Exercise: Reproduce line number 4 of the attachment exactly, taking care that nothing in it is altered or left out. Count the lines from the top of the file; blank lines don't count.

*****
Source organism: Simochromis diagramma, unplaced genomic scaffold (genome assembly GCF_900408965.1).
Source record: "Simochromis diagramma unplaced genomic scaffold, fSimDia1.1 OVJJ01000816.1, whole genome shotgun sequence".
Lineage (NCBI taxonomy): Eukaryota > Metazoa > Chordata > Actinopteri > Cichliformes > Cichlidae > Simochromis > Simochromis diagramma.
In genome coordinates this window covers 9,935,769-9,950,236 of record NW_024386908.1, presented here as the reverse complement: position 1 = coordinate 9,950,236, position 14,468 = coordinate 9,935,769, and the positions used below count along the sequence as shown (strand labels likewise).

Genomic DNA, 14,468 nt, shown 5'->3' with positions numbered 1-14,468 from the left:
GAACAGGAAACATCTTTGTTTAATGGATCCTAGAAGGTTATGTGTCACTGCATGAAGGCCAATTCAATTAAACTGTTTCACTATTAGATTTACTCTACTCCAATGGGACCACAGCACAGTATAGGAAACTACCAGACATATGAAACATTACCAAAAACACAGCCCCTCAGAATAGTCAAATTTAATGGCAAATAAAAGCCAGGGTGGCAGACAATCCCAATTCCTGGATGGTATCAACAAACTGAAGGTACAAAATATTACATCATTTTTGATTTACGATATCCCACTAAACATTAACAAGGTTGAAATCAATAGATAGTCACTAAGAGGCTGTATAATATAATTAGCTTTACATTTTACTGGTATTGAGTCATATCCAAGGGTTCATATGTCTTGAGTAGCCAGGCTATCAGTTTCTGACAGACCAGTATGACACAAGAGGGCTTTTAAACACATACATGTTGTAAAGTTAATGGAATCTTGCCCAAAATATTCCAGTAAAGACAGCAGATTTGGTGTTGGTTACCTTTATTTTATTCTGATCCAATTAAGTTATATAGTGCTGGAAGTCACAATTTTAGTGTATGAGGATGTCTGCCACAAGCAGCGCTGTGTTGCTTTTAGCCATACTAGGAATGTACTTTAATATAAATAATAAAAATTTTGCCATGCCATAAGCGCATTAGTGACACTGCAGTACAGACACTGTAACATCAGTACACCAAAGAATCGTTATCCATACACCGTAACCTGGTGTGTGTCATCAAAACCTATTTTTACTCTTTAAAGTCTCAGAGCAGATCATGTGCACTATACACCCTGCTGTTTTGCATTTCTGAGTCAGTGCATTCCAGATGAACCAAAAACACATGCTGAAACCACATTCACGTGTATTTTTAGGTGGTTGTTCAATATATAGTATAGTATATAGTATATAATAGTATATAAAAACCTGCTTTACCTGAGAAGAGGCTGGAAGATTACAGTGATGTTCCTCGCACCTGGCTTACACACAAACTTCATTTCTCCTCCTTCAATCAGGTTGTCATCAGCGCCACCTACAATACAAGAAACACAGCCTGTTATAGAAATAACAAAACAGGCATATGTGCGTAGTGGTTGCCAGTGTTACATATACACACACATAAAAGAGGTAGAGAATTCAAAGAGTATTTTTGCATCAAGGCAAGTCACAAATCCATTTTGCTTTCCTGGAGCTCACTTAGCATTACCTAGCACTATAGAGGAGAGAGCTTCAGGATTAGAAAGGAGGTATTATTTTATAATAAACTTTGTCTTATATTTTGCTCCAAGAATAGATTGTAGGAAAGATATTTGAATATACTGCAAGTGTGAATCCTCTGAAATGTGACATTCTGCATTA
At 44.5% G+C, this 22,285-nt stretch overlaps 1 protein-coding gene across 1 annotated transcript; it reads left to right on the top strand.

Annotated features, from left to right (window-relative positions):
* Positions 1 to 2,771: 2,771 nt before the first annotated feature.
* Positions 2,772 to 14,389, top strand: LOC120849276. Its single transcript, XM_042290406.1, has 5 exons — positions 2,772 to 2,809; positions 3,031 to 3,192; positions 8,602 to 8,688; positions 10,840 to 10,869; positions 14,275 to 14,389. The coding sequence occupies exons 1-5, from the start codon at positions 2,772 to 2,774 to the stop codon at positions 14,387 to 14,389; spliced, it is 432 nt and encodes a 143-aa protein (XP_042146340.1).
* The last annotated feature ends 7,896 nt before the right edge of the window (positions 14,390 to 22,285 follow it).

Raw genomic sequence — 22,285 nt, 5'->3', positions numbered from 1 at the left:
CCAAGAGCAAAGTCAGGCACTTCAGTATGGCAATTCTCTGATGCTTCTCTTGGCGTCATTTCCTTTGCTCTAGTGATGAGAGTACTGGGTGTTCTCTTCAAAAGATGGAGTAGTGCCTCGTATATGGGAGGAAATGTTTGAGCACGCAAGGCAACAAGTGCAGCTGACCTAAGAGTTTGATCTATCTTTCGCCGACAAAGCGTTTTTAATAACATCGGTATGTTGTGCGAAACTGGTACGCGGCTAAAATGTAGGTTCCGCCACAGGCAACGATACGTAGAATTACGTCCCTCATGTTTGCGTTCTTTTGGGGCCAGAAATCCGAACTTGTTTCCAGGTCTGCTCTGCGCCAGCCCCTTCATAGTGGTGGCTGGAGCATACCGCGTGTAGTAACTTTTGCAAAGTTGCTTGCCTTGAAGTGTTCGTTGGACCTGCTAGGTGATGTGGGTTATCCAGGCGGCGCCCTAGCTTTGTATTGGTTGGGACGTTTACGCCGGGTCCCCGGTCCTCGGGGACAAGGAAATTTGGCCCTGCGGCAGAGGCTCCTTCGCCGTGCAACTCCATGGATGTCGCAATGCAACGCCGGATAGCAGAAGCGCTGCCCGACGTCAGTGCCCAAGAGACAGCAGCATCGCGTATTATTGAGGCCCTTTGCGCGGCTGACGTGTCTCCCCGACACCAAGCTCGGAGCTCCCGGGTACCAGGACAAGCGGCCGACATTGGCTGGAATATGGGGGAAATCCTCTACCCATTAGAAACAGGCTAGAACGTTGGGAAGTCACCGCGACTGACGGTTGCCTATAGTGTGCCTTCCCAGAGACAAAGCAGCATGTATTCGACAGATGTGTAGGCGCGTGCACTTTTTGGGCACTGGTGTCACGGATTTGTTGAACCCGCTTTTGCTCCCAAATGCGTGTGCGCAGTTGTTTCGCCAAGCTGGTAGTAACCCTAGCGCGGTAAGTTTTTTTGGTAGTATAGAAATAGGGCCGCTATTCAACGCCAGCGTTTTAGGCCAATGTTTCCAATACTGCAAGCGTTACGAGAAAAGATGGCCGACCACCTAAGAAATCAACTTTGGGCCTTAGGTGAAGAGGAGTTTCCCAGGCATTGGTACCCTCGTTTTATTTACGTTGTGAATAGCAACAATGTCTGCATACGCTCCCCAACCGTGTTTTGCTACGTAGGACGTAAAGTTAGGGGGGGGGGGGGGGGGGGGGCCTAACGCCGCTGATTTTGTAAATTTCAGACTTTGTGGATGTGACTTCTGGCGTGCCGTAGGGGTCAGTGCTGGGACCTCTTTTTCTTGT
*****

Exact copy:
In genome coordinates this window covers 9,935,769-9,950,236 of record NW_024386908.1, presented here as the reverse complement: position 1 = coordinate 9,950,236, position 14,468 = coordinate 9,935,769, and the positions used below count along the sequence as shown (strand labels likewise).